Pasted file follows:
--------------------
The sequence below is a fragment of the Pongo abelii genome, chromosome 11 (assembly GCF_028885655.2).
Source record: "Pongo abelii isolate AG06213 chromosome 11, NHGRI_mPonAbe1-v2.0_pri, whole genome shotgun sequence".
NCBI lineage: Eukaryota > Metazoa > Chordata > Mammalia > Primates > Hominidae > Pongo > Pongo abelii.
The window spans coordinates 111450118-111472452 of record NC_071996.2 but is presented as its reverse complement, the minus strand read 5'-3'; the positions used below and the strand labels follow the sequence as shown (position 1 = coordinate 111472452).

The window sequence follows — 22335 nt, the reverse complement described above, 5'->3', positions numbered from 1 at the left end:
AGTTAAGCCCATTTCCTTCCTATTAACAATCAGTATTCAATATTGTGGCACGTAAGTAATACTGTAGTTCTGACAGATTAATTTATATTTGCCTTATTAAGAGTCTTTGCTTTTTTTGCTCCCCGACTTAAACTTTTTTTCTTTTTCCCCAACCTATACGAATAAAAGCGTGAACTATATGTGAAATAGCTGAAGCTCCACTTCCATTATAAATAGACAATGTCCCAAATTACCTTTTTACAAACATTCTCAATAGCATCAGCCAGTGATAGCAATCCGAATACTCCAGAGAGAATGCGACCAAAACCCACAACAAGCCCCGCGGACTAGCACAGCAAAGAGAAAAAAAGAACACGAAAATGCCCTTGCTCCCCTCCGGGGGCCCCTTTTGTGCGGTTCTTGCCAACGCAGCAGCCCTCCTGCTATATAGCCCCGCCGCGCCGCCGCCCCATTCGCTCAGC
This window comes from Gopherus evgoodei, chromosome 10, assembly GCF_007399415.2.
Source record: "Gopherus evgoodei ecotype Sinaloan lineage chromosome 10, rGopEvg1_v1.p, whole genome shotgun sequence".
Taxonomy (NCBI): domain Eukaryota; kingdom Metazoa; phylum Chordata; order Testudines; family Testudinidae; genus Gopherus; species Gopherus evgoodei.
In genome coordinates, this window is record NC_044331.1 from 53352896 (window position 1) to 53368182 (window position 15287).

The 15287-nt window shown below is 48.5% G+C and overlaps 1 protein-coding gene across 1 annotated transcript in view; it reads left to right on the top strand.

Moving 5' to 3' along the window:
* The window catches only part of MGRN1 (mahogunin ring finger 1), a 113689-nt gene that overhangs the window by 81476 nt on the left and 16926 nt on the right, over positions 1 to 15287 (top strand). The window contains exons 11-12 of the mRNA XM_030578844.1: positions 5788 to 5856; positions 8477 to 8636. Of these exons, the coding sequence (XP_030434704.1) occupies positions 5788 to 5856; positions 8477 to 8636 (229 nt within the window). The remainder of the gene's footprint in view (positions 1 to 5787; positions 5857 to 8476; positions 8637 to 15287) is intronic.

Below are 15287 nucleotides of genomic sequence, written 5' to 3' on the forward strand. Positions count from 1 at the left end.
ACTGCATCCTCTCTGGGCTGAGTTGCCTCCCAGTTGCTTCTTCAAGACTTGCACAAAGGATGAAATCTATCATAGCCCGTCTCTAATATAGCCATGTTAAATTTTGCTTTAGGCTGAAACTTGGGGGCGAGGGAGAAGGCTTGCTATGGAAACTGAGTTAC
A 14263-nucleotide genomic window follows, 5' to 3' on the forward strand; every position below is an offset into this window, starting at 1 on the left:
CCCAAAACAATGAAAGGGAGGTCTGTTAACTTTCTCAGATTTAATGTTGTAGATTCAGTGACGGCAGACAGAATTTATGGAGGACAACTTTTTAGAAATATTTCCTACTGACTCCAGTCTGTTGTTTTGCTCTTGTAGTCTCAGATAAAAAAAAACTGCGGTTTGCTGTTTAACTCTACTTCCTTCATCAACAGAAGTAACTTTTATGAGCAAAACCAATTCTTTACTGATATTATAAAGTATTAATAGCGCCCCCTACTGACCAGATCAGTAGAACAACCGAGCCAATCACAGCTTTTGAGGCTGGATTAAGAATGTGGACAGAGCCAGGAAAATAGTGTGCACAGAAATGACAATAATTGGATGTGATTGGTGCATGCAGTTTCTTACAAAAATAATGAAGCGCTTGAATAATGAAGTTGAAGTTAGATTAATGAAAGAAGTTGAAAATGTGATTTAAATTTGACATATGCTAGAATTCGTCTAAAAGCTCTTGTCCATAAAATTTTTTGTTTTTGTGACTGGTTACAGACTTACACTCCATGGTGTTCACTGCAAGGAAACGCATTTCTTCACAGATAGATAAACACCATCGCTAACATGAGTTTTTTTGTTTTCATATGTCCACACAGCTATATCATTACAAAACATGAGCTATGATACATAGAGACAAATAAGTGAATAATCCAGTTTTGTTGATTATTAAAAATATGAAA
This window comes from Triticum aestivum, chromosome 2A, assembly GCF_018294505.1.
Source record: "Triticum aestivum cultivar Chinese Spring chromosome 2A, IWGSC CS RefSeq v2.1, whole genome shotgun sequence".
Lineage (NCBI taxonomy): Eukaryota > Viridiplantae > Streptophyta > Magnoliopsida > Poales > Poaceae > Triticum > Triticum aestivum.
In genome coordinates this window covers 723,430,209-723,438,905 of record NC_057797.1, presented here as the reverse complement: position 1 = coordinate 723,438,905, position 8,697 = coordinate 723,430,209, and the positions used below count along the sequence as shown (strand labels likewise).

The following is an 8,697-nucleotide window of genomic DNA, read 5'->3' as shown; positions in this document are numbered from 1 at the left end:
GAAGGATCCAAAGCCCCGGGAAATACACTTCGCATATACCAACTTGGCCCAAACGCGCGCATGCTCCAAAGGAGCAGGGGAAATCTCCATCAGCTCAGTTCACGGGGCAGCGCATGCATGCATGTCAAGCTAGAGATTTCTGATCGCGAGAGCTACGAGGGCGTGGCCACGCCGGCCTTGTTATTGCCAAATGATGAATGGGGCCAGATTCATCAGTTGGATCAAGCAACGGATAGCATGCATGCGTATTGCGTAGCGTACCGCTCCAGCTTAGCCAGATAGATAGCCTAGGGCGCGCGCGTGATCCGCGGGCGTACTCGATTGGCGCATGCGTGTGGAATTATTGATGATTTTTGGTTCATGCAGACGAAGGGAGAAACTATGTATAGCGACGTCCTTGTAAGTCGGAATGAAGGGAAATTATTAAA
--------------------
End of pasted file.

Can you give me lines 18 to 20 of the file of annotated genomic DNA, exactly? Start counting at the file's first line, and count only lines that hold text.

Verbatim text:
This window comes from Triticum aestivum, chromosome 2A, assembly GCF_018294505.1.
Source record: "Triticum aestivum cultivar Chinese Spring chromosome 2A, IWGSC CS RefSeq v2.1, whole genome shotgun sequence".
Lineage (NCBI taxonomy): Eukaryota > Viridiplantae > Streptophyta > Magnoliopsida > Poales > Poaceae > Triticum > Triticum aestivum.